Ukrainian 2012 Budget already unrealistic?

There is a possibility that the Ukrainian budget will not be met already.

The reason as always is gas and Russia.

It is already acknowledged by the government themselves that the budget is ambitious when it comes to the budget cutting.

Now the authorities state that they will cope in 2012 and cite the budget deficit of 1.7% GDP in 2011 as proof of fiscal determination. Undoubtedly, if 1.7% is true then it is far better than in recent years.

It is also true that the Ukrainian budget was passed allowing for the current, very high tariff it pays to Russia since the 2009 agreement made by the previous government. Ukrainian/Russian negotiations continue with Ukraine attempting to reduce the tariff without giving much to Russia in return (or at least nothing Russia wants in return).

The Russian pressure on Ukraine to cede partial or complete control of the Ukrainian Gas Transport System is immense with an immediate $8-9 billion price reduction should the Ukrainian government roll over and crumble.

Thus far, I have to give credit to the Ukrainian government for standing its ground and even muting taking the current contract to an independent tribunal for resolution whilst still adhering to such a crippling agreement. Needless to say, Russia is not overly keen to have the route of an independent tribunal getting involved in a bilateral agreement.

How long Ukraine can withstand such huge economic stresses caused by the gas agreement remains to be seen, but it can’t go on forever. To be honest I am surprised Ukraine has stood its ground for so long.

The options for Ukraine seem limited. It has announced it will reduce its importation of Russian gas to 27 billion cubic meters in 2012 which is almost half the usual annual quantity. This done of course to reduce costs and provide some wriggle room in a very tight budget.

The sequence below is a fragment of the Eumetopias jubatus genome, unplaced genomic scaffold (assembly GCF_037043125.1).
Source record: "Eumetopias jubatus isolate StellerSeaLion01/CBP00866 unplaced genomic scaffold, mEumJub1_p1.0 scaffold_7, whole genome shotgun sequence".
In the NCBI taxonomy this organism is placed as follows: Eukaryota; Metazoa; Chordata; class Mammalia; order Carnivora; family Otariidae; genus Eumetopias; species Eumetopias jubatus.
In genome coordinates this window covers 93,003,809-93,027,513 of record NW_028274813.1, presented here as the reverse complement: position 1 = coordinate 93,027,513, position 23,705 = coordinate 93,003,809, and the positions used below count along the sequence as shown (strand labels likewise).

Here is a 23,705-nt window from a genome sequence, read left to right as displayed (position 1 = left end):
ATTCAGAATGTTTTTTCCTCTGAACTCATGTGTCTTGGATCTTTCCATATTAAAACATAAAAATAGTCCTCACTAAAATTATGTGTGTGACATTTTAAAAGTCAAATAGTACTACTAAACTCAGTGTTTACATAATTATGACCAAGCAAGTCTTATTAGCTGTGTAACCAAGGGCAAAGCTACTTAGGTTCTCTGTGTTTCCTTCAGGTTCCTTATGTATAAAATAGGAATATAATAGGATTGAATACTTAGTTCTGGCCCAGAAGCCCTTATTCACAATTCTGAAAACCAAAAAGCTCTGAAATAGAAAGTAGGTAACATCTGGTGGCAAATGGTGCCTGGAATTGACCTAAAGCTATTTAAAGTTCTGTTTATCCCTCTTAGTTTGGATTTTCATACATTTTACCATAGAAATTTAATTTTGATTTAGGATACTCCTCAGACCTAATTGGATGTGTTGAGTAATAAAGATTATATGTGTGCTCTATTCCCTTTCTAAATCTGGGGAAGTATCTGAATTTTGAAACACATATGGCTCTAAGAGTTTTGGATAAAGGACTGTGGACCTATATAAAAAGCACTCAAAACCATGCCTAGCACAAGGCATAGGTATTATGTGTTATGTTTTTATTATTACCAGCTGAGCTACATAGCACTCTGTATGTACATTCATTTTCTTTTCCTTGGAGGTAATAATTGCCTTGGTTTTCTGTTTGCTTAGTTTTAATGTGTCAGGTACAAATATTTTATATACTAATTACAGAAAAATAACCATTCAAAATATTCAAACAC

Simple eh?

Well no. The 2009 agreement obliges Ukraine to buy a minimum of 33 billions cubic meters of gas whether it uses it or not. This contract runs until 2019. That additional 6 billion cubic meters of gas is more than small change when Ukraine is paying $416 per cubic meter, a price well above its EU neighbours.

So why has Ukraine stated it will only buy 27 billion cubic meters of gas, clearly in contravention of the 2009 agreement?

Well, despite Ukraine’s seemingly weak negotiating position, should Russia insist on Ukraine paying for the other contractually obliged 6 billion cubic meters it would have to take Ukraine to arbitration. If Russia will not move on the negotiated price or to a pay as you use amendment, as Ukraine has already muted the idea of arbitration, Ukraine would get what it wants and Russia would be doing something it doesn’t want to do.

If Russia was to turn off the taps, the EU, which has done all it can to stay outside this contractual squabble would then be sucked in. The options for the EU would be to either back Ukraine and state the contract is flawed somehow, which would not do the perception of Ms Tymoshenko’s innocence much good, to side with Russia which does nothing for the EU’s geopolitical battle with Russia over Ukraine, or to get involved with a Ukrainian/Russian/EU troika over the GTS which is something the current Ukrainian authorities have been pushing for since they came to power with little response from the EU.

In the meantime, the $800 million gas exploration joint venture between Ukraine and RD Shell breaks ground in Ukraine in the immediate future. How fast that will come on-line remains to be seen. What benefits it has to Ukraine given the contractually guaranteed purchase of 33 billion cubic meters from Russia, use or not use, in the immediate future is also subject to conjecture. Long term it can only be a good thing.

One suspects that there will be a relative push from the Ukrainian government to get as many gas exploration JV’s started immediately to get them on-line long before the 2019 agreement expires if renegotiations fails, the EU sides with Russia over the contract leaving Ukraine with no options other than to honour the contract or simply break it. If it is to be the latter then Ukraine needs to be in a position to be far more self-sufficient as soon as possible.

In the meantime, Ostchem, a company controlled by Dmitry Firtash, arch enemy of Ms Tymoshenko who duly removed him from the gas-loop as an officially sanctioned intermediary with her 2009 agreement with Russia, has increased gas import into Ukraine by 35% (7 billion cubic meters) at a considerably lower price than that negotiated by Ms Tymoshenko. I’ll say no more and leave you to think about why Russia would sell to him (and the EU countries) far cheaper than to Ukraine.

The question for the 2012 budget remains however. Was it drawn up on the current very high price but with the purchasing of only 27 billion cubic meters of gas from Russia, ignoring the contractual guaranteed minimum purchase agreement, or was it drawn up to meet the minimum contractual necessities by way of price and volume?

As the year progresses and if negotiations don’t progress, I expect we will find out.